In the past few days, as Rod Blagojevich has continued to scare Illinois and the rest of the country by not resigning as governor, there's been talk about the possibility that the prosecutor in the case, Patrick Fitzgerald, may coax Blagojevich into resignation with a plea agreement. I've wondered how that back room discussion would go.
Fitz, loud aside to aides: "I could put him away for 20 bleeping years! I'm sitting on something too bleeping valuable here for me to get nothing bleeping worth it!"
Random aide: "He should bleeping resign if he wants to get out in 10."
Blagojevich: "Wait a minute! Ten? Are you kidding me? My ability to appoint a senator of my choosing to Illinois is only worth a reduction to 10 bleeping years to you? You're bleeping crazy!"
Fitz: "What would you say to bleeping resigning, in return for 10 years with a chance of probation in six?"
Blagojevich: "It's sounds to me like, I bleeping resign, and all I get is a bleeping thank you. Bleep off!"
There are people out there who are shocked that Blagojevich could have thought of committing such a crime, and I'm with them. How could anyone get the idea that something as important as a Senate seat should be haggled over as if it were as trivial as charges brought against an accused felon? I mean, we don't live in that kind of society, where everything and anything is up for sale to the highest bidder. We only sell justice. So how did this sick, sick, man ever think to do such a thing?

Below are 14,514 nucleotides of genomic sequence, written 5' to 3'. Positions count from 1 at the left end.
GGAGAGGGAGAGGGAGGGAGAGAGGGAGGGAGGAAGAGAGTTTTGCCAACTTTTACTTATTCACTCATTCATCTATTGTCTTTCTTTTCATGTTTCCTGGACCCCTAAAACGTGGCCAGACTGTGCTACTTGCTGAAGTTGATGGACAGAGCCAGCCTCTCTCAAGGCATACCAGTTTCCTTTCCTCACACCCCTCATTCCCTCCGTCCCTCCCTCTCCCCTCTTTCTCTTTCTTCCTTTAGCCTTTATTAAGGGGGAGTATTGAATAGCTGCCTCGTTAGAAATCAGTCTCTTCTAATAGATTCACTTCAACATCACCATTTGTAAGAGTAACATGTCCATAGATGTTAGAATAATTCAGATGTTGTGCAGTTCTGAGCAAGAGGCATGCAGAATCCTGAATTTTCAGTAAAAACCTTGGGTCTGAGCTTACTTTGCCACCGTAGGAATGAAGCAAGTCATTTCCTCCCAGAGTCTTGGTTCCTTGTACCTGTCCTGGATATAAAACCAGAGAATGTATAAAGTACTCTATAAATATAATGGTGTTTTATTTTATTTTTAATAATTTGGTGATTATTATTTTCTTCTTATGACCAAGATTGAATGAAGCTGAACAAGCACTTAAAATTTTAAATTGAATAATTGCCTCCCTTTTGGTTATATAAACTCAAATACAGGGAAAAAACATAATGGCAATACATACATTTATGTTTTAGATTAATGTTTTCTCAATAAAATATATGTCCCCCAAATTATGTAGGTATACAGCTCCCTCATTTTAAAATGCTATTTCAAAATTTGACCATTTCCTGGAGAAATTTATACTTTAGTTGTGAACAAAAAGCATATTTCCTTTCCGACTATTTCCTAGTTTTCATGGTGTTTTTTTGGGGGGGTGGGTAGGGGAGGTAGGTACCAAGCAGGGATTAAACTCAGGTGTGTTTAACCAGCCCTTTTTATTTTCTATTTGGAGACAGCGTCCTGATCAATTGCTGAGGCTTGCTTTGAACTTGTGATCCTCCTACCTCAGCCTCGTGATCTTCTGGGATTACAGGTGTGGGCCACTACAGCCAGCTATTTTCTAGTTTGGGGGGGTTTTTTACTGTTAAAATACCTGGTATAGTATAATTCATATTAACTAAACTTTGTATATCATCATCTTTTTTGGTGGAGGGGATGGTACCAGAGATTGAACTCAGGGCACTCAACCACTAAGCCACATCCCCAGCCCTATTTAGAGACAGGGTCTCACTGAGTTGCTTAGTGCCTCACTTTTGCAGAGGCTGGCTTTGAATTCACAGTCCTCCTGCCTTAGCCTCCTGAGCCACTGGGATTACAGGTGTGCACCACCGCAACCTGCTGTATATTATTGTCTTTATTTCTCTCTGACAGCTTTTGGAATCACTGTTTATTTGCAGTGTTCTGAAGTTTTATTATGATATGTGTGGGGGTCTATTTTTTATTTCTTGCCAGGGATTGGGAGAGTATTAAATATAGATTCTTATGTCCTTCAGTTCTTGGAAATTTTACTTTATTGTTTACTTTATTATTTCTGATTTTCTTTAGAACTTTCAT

Imagine what kind of world we'd be living in if everybody thought the way Blagojevich does. For one thing, we would have mass homelessness, as people who couldn't pay for housing at inflated prices would be told that's just bleeping tough. "We've got something valuable here, and we're not giving it away for bleeping nothing."
Fortunately, we don't live in a world where "You've got to pay to play" is the driving mentality.
Just last week I was strolling down Third Avenue when a nice man stepped out of a grocery store and stuffed 10 freshly purchased lottery tickets into my coat pocket, saying, "You look like you haven't had much luck lately." I showed him my bleeping appreciation for the free gift. Of course, the tickets were all losers (I haven't had much luck lately), but it was the thought that counted. If that good man had been like Blagojevich I wouldn't even had got the thought. I would have had to pay for those tickets!
I just made that story up merely to represent the many good selfless deeds that happen every day in our society, that show how far out of step Blagojevich truly is. I'm sure I could make up many, many, more examples of that kind, which would all be equally as representative.
If everyone thought like Blagojevich, colleges would cut costs by hiring more and more part-time teachers so as to avoid paying them benefits, and then turn around and charge thousands of dollars more every year for tuition on the theory that education raises potential income, making the colleges want "a piece of the action." That would be wrong.
Maybe what he was thinking was that if there were going to be an election for the Senate seat in question, the candidates would each have to put up millions in campaign expenses, and the state would have to pay for the election itself. So by simply appointing one of them for a few hundred thou or a cushy appointment of his own, he'd be saving everyone a bundle. So he would have thought, maybe, "I'm just doing a valuable service, and charging a fair exchange rate."
It's a bleeping good thing that kind of thinking is rare, or thousands of us would be freezing our bleeping asses off living in the streets right now.